Virginia lawmakers have decided to remain in the East Coast organization that manages migratory fish stocks, at least for one more year.
Last year, in response to a federal law that forced states to abide by fishing restrictions set by the Atlantic States Marine Fishery Commission or risk a federally enforced fishing moratorium, the General Assembly voted to withdraw from the commission effective this July.
The ASMFC is a compact of the 15 East Coast states from Maine to Florida that cooperatively develops management plans to protect stocks of fish that migrate across state lines.
Critics said those plans were often ignored, leading to the overfishing of stocks as they swam along the coast. The 1993 legislation, patterned after a law that is credited for restoring the striped bass, allowed the federal government to impose a moratorium on any state that failed to follow an ASMFC plan.
Virginia lawmakers argued that Congress acted unconstitutionally by granting regulatory power to an interstate commission not subject to federal or state procedures providing opportunities for public participation.
But Del. Harvey Morgan said he introduced a bill to repeal the state's withdrawal threat because the ASMFC had "enhanced significantly" opportunities for public participation in the past year. "I have been very favorably impressed with the way the commission's been working," said Morgan, one of three officials representing Virginia on the commission.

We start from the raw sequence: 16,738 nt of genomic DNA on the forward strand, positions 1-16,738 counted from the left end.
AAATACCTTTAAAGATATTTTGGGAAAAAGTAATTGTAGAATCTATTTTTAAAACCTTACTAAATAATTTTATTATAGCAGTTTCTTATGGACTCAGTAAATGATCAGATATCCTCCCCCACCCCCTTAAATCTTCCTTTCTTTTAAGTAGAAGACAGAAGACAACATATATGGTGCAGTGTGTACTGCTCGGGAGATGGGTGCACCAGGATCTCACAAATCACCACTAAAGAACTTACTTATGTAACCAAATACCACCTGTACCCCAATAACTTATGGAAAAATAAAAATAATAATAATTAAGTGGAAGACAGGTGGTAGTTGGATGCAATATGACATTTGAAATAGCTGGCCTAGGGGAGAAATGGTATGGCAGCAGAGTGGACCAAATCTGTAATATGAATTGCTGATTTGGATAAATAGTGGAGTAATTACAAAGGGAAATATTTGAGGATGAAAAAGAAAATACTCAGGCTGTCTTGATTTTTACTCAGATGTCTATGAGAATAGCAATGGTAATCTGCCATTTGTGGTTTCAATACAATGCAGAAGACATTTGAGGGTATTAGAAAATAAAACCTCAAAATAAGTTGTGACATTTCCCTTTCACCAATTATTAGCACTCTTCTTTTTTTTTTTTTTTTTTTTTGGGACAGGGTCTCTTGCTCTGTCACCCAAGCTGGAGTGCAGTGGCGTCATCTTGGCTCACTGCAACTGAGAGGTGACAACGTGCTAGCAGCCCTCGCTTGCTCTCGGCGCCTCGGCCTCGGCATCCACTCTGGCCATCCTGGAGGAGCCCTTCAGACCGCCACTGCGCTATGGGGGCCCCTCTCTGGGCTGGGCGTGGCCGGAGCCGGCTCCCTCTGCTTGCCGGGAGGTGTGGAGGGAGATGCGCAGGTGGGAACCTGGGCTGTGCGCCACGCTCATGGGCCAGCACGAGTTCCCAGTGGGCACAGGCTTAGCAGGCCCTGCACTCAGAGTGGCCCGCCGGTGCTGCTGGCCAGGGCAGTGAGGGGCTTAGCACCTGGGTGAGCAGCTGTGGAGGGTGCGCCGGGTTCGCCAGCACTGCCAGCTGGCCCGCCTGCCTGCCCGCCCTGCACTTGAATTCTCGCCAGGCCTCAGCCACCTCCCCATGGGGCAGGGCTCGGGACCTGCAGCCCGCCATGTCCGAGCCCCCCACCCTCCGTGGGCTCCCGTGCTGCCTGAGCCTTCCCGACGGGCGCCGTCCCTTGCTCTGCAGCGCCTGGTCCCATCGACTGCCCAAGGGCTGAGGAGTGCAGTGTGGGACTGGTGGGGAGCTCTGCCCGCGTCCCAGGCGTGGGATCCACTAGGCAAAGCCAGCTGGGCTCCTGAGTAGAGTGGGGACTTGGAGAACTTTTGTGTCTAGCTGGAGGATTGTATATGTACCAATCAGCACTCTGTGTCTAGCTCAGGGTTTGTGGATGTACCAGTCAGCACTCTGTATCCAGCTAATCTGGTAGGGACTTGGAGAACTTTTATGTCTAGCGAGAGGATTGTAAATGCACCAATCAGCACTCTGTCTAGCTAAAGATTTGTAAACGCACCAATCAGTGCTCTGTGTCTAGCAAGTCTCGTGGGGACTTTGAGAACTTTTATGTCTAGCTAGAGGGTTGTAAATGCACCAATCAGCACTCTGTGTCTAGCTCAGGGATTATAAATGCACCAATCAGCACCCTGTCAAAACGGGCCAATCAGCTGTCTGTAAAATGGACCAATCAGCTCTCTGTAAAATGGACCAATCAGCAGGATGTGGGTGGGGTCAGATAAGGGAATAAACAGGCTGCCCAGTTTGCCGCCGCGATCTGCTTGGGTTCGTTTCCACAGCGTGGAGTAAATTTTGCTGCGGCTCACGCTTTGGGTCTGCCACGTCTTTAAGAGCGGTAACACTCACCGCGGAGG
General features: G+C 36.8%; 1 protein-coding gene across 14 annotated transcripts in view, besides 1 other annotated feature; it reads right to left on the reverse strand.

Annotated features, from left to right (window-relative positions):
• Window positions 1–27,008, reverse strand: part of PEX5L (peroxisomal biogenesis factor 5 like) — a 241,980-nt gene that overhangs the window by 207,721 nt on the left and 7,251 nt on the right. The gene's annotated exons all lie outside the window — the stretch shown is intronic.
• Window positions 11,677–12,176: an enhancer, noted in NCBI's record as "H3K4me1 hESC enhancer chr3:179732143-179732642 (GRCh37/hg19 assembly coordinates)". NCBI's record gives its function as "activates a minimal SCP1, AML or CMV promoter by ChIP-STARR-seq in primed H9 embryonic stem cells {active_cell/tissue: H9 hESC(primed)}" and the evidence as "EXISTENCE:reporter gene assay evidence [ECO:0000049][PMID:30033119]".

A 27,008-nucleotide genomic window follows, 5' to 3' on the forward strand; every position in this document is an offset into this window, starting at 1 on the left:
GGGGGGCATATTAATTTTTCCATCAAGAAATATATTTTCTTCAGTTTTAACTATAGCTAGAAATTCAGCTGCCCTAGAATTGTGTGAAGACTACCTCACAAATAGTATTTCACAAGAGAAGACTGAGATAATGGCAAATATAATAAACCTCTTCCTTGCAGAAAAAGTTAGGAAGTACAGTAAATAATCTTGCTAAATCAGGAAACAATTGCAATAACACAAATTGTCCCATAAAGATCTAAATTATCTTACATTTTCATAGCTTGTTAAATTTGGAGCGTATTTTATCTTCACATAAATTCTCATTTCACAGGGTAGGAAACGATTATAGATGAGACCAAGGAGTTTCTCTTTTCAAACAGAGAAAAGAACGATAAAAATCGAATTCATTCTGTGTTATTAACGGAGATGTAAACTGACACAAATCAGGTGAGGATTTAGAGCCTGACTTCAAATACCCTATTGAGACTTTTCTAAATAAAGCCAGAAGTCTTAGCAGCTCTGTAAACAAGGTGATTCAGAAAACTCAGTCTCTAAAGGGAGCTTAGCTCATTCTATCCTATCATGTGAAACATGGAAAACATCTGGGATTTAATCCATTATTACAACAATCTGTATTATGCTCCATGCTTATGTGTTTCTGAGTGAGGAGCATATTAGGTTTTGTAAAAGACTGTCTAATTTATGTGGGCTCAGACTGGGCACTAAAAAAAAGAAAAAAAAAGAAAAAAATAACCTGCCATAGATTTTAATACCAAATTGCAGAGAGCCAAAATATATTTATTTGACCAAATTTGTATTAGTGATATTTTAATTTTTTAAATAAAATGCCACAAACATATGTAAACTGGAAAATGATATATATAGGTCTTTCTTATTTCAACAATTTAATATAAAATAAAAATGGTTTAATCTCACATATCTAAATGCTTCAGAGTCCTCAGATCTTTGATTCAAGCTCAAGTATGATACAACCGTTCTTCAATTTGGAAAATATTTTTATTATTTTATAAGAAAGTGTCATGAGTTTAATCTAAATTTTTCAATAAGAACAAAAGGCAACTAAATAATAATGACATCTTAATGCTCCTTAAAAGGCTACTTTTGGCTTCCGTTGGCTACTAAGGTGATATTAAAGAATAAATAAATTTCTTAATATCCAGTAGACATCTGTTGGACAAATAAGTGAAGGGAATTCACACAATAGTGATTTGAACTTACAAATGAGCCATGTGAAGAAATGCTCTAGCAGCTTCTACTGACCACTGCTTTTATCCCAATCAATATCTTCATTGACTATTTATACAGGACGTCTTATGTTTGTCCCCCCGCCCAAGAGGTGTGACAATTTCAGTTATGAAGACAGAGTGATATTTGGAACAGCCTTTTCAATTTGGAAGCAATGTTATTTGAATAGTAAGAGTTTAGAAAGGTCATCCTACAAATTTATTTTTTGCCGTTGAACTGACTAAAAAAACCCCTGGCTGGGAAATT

Morgan, though, said there were not enough votes to repeal last year's legislation, so it was changed to extend the withdrawal deadline by a year. "A lot of people feel very strongly about this, that it is an unconstitutional and that we should not stand still for it," he said.
Morgan said he thought it was in the state's best interest to stay on as a member of the commission because it would probably be bound by its management plans, anyway.
"We actually didn't think [last year's bill] would pass," Morgan said. "We just thought we would be sending a message, and that was it. When the bill passed, we were surprised, and I was personally a little alarmed because I didn't know if we should pull out. I felt if we pulled out, we would still be governed by the commission but just wouldn't have a vote."